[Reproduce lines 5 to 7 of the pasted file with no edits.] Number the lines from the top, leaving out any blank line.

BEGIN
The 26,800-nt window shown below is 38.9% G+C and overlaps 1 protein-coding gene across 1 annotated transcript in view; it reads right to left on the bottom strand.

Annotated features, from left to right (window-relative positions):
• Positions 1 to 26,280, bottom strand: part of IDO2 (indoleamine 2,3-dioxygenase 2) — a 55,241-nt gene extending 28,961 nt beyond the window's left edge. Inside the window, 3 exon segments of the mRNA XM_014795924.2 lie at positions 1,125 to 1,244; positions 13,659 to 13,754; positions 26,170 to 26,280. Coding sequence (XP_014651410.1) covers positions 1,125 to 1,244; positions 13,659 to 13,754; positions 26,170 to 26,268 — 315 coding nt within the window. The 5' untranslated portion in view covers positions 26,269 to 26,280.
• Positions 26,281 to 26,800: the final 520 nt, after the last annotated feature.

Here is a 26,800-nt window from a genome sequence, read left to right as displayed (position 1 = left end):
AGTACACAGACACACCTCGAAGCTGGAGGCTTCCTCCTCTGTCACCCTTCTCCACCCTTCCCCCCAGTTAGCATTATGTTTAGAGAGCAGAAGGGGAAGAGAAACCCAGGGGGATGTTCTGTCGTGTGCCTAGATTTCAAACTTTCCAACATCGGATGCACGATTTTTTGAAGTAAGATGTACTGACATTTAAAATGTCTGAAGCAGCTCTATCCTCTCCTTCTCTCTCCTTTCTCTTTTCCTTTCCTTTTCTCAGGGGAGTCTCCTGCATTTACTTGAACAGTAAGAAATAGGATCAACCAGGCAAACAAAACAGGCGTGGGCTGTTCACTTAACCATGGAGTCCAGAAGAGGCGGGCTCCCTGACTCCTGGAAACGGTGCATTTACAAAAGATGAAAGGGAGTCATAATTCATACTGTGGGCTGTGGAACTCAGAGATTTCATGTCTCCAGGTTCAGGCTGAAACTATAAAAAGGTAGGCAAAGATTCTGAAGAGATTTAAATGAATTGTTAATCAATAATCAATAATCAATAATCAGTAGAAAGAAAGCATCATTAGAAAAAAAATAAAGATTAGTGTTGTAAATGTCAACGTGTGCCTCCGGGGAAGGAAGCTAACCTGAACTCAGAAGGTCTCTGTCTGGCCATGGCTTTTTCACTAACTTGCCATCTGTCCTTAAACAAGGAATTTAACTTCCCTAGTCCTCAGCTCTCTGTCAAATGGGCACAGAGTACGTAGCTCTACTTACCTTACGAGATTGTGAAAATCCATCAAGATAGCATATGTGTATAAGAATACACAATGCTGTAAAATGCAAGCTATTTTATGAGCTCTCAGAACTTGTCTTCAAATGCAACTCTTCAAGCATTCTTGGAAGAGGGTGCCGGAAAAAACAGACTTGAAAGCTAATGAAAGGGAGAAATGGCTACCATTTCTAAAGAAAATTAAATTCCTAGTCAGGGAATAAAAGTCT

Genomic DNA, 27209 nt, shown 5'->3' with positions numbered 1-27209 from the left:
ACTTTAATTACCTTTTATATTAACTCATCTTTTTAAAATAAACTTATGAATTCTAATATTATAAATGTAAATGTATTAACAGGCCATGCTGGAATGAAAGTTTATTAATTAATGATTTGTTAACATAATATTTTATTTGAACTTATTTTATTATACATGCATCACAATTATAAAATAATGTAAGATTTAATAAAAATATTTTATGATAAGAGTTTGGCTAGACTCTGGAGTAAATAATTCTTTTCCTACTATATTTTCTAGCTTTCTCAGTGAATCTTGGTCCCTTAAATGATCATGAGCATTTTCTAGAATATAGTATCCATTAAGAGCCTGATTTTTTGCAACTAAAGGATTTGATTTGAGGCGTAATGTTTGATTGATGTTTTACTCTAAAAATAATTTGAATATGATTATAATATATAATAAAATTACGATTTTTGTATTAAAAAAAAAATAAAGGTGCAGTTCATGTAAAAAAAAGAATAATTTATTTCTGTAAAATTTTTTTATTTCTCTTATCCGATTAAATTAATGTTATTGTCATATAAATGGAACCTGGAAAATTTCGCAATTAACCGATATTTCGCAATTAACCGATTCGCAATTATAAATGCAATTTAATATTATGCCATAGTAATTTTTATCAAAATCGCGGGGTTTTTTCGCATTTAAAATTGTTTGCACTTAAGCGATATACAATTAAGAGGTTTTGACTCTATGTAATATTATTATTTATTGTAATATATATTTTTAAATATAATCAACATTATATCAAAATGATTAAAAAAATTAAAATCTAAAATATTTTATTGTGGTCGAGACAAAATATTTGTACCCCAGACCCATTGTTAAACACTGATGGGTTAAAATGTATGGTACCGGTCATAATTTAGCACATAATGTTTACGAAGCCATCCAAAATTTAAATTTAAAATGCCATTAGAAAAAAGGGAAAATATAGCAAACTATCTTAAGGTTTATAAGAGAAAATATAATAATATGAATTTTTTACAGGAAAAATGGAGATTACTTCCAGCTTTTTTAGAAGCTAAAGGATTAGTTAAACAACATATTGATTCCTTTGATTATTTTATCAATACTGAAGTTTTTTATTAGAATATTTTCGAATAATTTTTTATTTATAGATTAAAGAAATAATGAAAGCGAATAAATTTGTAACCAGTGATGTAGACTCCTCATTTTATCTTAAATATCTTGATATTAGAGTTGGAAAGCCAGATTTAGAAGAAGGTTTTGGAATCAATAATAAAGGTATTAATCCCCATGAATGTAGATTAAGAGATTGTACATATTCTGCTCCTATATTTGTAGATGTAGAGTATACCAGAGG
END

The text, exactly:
Here is a 26,800-nt window from a genome sequence, read left to right as displayed (position 1 = left end):
AGTACACAGACACACCTCGAAGCTGGAGGCTTCCTCCTCTGTCACCCTTCTCCACCCTTCCCCCCAGTTAGCATTATGTTTAGAGAGCAGAAGGGGAAGAGAAACCCAGGGGGATGTTCTGTCGTGTGCCTAGATTTCAAACTTTCCAACATCGGATGCACGATTTTTTGAAGTAAGATGTACTGACATTTAAAATGTCTGAAGCAGCTCTATCCTCTCCTTCTCTCTCCTTTCTCTTTTCCTTTCCTTTTCTCAGGGGAGTCTCCTGCATTTACTTGAACAGTAAGAAATAGGATCAACCAGGCAAACAAAACAGGCGTGGGCTGTTCACTTAACCATGGAGTCCAGAAGAGGCGGGCTCCCTGACTCCTGGAAACGGTGCATTTACAAAAGATGAAAGGGAGTCATAATTCATACTGTGGGCTGTGGAACTCAGAGATTTCATGTCTCCAGGTTCAGGCTGAAACTATAAAAAGGTAGGCAAAGATTCTGAAGAGATTTAAATGAATTGTTAATCAATAATCAATAATCAATAATCAGTAGAAAGAAAGCATCATTAGAAAAAAAATAAAGATTAGTGTTGTAAATGTCAACGTGTGCCTCCGGGGAAGGAAGCTAACCTGAACTCAGAAGGTCTCTGTCTGGCCATGGCTTTTTCACTAACTTGCCATCTGTCCTTAAACAAGGAATTTAACTTCCCTAGTCCTCAGCTCTCTGTCAAATGGGCACAGAGTACGTAGCTCTACTTACCTTACGAGATTGTGAAAATCCATCAAGATAGCATATGTGTATAAGAATACACAATGCTGTAAAATGCAAGCTATTTTATGAGCTCTCAGAACTTGTCTTCAAATGCAACTCTTCAAGCATTCTTGGAAGAGGGTGCCGGAAAAAACAGACTTGAAAGCTAATGAAAGGGAGAAATGGCTACCATTTCTAAAGAAAATTAAATTCCTAGTCAGGGAATAAAAGTCT

Genomic DNA, 27209 nt, shown 5'->3' with positions numbered 1-27209 from the left: